Having a BYOD policy in place is the need of the hour for most organizations today. Given the rapid pace at which IT is getting consumerized, it is a safe bet that BYOD could be a game-changer in the future. Fragmented and ad-hoc policies can no longer been thought to sufficiently address the growing concerns raised by BYOD and its proliferation.
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Organizations need to create a comprehensive set of well-defined policy guidelines in order to rein in the threat that an uncontrolled avalanche of BYOD devices can pose. Only by acknowledging BYOD and charting out a comprehensive set of policy guidelines can compliance, consistency, security and availability be ensured for all employees. Here are a few points you need to keep in mind when determining policy goals and instituting a BYOD policy.
BYOD policy goals
Prior to creating a BYOD policy, employee-owned hardware usage needs to be reviewed thoroughly. When creating a BYOD policy, focus on using a defensible, repeatable methodology that takes into account hands-on device deployment. Your BYOD policy needs to define clear expectations on what can and cannot be done. The company must define the norms around who owns the device, covers the voice/data services and who pays. Further you need to define what is supported and at what level, plus who pays for support. You need to determine the level of enterprise network access that will be available and the security procedures that will be involved.
Apart from these common sense considerations, make sure your BYOD policy does not miss trouble areas like exception management, legal liability, penalties for non-compliance and data transfer at end of employment. You need to balance flexibility with confidentiality and privacy requirements. It makes sense to have a contract for the BYOD policy in place that the employee signs up for when enrolling for the BYOD program. In terms of policies for non-employees accessing your networks (contractors, partners), your BYOD policy needs to be referenced in the terms and conditions of contracts.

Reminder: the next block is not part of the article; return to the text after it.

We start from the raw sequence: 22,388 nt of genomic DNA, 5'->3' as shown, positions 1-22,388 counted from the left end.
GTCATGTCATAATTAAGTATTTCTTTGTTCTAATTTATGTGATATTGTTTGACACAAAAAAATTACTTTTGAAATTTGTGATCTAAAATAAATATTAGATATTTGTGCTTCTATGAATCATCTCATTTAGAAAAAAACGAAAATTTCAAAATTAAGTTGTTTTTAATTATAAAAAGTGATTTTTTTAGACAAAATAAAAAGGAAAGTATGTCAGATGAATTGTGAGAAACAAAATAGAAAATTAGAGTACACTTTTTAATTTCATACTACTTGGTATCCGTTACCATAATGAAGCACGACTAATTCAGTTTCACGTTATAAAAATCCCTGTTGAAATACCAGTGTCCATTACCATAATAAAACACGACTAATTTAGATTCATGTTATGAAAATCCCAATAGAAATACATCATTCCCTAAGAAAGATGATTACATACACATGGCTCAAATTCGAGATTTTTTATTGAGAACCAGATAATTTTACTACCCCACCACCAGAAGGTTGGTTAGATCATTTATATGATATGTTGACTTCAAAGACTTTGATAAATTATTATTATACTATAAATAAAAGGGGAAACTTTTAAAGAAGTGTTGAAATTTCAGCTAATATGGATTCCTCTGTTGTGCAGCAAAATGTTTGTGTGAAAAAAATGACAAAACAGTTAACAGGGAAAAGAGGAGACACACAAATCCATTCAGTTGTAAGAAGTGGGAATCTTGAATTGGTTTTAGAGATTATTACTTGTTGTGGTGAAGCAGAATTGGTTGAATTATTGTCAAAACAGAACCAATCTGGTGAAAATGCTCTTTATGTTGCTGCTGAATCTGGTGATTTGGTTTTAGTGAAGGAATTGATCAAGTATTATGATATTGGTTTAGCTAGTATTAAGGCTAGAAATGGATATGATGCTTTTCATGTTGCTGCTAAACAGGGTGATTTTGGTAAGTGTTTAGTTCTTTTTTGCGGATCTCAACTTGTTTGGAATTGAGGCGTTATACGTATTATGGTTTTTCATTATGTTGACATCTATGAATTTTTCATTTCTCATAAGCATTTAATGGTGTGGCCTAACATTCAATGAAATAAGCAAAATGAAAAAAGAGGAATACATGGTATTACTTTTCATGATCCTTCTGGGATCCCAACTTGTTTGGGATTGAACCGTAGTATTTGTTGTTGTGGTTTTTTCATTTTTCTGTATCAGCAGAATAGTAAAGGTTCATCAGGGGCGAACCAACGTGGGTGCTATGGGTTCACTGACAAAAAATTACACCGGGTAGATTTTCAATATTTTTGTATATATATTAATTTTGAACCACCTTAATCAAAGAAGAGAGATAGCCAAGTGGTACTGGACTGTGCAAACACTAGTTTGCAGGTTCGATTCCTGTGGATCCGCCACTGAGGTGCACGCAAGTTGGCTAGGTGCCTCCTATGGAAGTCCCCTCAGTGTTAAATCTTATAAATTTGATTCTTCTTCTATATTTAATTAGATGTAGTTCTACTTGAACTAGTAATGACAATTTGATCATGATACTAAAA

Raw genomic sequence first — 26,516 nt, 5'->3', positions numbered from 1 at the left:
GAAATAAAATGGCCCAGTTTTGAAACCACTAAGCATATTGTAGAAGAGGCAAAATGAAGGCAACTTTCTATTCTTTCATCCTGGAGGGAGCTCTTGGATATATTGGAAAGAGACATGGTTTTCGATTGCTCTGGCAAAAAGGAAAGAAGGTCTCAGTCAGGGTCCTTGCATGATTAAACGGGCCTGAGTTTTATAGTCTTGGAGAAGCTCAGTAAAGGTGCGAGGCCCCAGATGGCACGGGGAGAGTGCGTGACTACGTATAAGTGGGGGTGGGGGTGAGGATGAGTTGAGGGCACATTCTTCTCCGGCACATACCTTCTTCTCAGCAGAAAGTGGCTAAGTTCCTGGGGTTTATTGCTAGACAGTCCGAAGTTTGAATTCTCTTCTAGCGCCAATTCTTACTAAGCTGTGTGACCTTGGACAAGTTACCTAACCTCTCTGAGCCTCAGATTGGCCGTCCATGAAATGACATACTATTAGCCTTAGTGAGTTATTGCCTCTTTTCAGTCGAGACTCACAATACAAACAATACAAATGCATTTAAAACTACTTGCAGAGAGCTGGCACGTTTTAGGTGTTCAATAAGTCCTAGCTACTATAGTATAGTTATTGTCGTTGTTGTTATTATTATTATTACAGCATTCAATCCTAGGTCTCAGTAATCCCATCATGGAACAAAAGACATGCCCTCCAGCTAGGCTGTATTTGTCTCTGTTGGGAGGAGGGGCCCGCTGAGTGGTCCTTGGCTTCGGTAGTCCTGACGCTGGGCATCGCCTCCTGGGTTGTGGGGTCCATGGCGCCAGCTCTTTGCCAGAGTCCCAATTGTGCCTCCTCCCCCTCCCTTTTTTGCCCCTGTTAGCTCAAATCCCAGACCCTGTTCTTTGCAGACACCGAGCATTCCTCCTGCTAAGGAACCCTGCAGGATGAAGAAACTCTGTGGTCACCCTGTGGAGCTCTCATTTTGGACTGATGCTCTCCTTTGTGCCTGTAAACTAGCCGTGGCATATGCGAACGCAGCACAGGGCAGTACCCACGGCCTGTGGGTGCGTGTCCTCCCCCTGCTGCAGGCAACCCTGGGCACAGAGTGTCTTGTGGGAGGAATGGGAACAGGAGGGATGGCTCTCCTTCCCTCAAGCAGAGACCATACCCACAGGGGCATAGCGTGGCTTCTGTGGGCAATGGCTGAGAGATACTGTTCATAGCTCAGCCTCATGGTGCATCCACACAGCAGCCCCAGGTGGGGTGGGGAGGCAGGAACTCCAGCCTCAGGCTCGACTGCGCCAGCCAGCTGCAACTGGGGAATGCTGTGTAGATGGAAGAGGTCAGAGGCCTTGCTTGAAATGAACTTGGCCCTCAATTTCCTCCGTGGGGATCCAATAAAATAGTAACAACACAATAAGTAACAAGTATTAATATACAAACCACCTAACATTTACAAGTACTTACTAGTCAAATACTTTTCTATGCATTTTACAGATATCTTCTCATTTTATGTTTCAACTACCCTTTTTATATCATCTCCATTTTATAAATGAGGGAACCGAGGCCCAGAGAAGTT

BYOD policy creation methodology
As a rough road map, the following steps should be chalked out in creating a BYOD policy. Start by describing user types and use case so that users can determine which category they fall into. Second, define potential usage scenarios that your organization is willing to support and the applications that are going to be involved to support those usages. Third, decide appropriate responses to address the identified needs and what tools will be used to cover these needs. The final step is documenting these policy decisions.
Looking at specifics, the following methodology is a good starting point for any BYOD policy exercise:
- Avoid myopic decision making: Always consider BYOD policies for the long term. As far as possible, BYOD policies need to be endpoint-independent, allowing you to make sufficient allowance for newer and emerging platforms and devices. Make policies end-to-end and cross-platform. These policies can be extended to any other devices that may be running on your network (contractors, temporary employees, partners, etc.)
Consolidate your existing company-owned PC policies to cover employee-owned devices. You need to review, revise and extend existing policies and ensure there is no duplication of effort by working closely with any existing or ad hoc mobile device policy.
- Bring all relevant stake holders on-board: When creating a BYOD policy, all interested parties need to be involved in policy creation to cover any business contingencies and comply with HR and legal requirements. This will include the relevant business units, HR and personnel, IT and Legal department. Also consult closely with the app designers, network/security staff and finally get end-user involvement.
- Avoid analysis paralysis - Don’t force-fit policies: Don’t try to come up with a perfect BYOD policy out of the shoe. The key idea here is to learn by doing. Trying to force-fit policies into ready templates will result in policy paralysis. A good way to avoid this is by setting up a pilot and recording what happens. Observations and improvement in polices can thus be added incrementally to keep things flexible and keep the policy evolving.
This tip is based on a talk on challenges and issues surrounding BYOD adoption, by Stephen Kleynhans, Research VP, Gartner, at the Gartner IT Infrastructure Operations & Data Center Summit 2012 in Mumbai.
(Compiled by Varun Haran)